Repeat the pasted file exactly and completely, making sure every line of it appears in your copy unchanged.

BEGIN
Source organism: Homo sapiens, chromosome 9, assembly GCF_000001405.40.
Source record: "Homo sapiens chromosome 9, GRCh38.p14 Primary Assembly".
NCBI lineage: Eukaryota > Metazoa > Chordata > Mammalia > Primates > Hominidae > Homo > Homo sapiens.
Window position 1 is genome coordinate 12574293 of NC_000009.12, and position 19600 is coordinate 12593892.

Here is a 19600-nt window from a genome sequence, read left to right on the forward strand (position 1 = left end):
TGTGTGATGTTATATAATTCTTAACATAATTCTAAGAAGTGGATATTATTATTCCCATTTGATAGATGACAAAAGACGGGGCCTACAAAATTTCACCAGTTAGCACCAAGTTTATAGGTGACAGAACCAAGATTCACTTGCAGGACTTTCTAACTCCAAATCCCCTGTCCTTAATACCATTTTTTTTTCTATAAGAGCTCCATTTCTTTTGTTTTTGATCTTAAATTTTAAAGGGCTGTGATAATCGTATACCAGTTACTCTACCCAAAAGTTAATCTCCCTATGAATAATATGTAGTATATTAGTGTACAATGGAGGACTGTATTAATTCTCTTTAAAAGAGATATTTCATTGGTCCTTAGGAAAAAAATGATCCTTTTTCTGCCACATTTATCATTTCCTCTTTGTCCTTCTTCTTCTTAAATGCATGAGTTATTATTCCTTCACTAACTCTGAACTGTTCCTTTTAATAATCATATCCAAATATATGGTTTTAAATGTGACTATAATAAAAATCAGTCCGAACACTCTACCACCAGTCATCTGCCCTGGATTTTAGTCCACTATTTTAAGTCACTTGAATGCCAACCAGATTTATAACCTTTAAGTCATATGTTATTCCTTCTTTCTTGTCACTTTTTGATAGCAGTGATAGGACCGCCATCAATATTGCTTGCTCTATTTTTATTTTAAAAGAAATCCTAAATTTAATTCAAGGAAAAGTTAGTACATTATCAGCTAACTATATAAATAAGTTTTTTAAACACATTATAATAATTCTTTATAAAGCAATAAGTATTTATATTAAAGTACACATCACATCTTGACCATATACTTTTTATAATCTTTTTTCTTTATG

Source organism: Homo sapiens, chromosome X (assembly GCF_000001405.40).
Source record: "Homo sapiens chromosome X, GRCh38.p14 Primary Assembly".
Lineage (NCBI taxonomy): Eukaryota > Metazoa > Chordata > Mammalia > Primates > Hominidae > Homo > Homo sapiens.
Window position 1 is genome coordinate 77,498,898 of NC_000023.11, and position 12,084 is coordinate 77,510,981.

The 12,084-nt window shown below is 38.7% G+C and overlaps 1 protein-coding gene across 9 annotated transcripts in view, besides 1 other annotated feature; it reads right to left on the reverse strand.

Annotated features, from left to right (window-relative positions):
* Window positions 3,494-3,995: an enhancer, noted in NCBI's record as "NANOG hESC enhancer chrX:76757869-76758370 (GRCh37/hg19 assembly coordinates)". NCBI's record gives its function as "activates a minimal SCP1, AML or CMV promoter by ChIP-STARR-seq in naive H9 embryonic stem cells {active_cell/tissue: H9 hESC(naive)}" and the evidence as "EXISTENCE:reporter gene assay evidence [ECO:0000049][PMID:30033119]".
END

Source organism: Homo sapiens, chromosome 9, assembly GCF_000001405.40.
Source record: "Homo sapiens chromosome 9, GRCh38.p14 Primary Assembly".
NCBI lineage: Eukaryota > Metazoa > Chordata > Mammalia > Primates > Hominidae > Homo > Homo sapiens.
Window position 1 is genome coordinate 12574293 of NC_000009.12, and position 19600 is coordinate 12593892.

Here is a 19600-nt window from a genome sequence, read left to right on the forward strand (position 1 = left end):
TGTGTGATGTTATATAATTCTTAACATAATTCTAAGAAGTGGATATTATTATTCCCATTTGATAGATGACAAAAGACGGGGCCTACAAAATTTCACCAGTTAGCACCAAGTTTATAGGTGACAGAACCAAGATTCACTTGCAGGACTTTCTAACTCCAAATCCCCTGTCCTTAATACCATTTTTTTTTCTATAAGAGCTCCATTTCTTTTGTTTTTGATCTTAAATTTTAAAGGGCTGTGATAATCGTATACCAGTTACTCTACCCAAAAGTTAATCTCCCTATGAATAATATGTAGTATATTAGTGTACAATGGAGGACTGTATTAATTCTCTTTAAAAGAGATATTTCATTGGTCCTTAGGAAAAAAATGATCCTTTTTCTGCCACATTTATCATTTCCTCTTTGTCCTTCTTCTTCTTAAATGCATGAGTTATTATTCCTTCACTAACTCTGAACTGTTCCTTTTAATAATCATATCCAAATATATGGTTTTAAATGTGACTATAATAAAAATCAGTCCGAACACTCTACCACCAGTCATCTGCCCTGGATTTTAGTCCACTATTTTAAGTCACTTGAATGCCAACCAGATTTATAACCTTTAAGTCATATGTTATTCCTTCTTTCTTGTCACTTTTTGATAGCAGTGATAGGACCGCCATCAATATTGCTTGCTCTATTTTTATTTTAAAAGAAATCCTAAATTTAATTCAAGGAAAAGTTAGTACATTATCAGCTAACTATATAAATAAGTTTTTTAAACACATTATAATAATTCTTTATAAAGCAATAAGTATTTATATTAAAGTACACATCACATCTTGACCATATACTTTTTATAATCTTTTTTCTTTATG

Source organism: Homo sapiens, chromosome X (assembly GCF_000001405.40).
Source record: "Homo sapiens chromosome X, GRCh38.p14 Primary Assembly".
Lineage (NCBI taxonomy): Eukaryota > Metazoa > Chordata > Mammalia > Primates > Hominidae > Homo > Homo sapiens.
Window position 1 is genome coordinate 77,498,898 of NC_000023.11, and position 12,084 is coordinate 77,510,981.

The 12,084-nt window shown below is 38.7% G+C and overlaps 1 protein-coding gene across 9 annotated transcripts in view, besides 1 other annotated feature; it reads right to left on the reverse strand.

Annotated features, from left to right (window-relative positions):
* Window positions 3,494-3,995: an enhancer, noted in NCBI's record as "NANOG hESC enhancer chrX:76757869-76758370 (GRCh37/hg19 assembly coordinates)". NCBI's record gives its function as "activates a minimal SCP1, AML or CMV promoter by ChIP-STARR-seq in naive H9 embryonic stem cells {active_cell/tissue: H9 hESC(naive)}" and the evidence as "EXISTENCE:reporter gene assay evidence [ECO:0000049][PMID:30033119]".